St. Martin's Press (2000)
|Abstract||The Skeptic’s Oakeshott poses the thesis that Michael Oakeshott’s political philosophy is best understood from the vantage point of his skepticism and his intellectual affinity to Hobbes. Margaret Thatcher based much of her political philosophy on Oakeshott’s theories, but Gerencser shows how she widely misinterpreted his work. He argues persuasively against those who understand Oakeshott in terms of the influence of British idealism. Instead, Gerencser argues that Oakeshott adopts and softens Hobbes' idea of consent as the basis of political authority. By insisting that political authority has its source in acknowledgement and recognition, Oakeshott’s philosophy opens the doors to democratic politics. The book ends with persuasive criticisms of Oakeshott.|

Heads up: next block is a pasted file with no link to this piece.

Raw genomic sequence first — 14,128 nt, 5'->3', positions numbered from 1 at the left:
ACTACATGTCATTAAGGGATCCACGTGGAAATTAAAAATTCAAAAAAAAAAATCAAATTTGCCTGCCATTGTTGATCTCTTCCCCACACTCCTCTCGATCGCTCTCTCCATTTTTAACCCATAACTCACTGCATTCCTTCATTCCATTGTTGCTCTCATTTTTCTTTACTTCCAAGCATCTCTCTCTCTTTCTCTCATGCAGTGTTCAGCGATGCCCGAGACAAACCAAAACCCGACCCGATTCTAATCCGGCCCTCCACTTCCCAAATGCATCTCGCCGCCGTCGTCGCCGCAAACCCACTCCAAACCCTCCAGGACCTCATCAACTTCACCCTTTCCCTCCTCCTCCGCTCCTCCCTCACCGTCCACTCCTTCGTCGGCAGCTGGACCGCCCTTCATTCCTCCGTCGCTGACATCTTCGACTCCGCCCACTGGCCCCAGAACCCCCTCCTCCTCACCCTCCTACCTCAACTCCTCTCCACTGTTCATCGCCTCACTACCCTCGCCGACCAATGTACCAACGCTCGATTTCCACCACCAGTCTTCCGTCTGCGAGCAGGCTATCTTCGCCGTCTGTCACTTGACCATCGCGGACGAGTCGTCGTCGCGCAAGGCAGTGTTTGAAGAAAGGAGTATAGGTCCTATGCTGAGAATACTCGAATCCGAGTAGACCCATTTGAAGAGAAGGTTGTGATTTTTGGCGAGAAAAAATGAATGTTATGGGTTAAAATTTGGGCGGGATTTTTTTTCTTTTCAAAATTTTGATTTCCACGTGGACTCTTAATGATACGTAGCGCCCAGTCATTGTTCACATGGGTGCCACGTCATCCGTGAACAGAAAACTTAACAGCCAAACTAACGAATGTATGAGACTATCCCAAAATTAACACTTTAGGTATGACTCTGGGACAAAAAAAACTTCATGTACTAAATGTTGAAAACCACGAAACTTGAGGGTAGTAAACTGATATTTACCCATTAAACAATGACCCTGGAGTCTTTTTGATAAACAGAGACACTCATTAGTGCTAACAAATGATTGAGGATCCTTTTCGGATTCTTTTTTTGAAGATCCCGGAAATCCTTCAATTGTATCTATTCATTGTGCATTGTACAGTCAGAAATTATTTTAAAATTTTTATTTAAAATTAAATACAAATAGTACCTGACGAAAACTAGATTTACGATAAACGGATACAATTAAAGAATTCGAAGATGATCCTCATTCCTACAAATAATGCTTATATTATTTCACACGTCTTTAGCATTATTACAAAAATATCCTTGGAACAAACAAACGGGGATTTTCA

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|Call number||JC257.O244.G47 2000|
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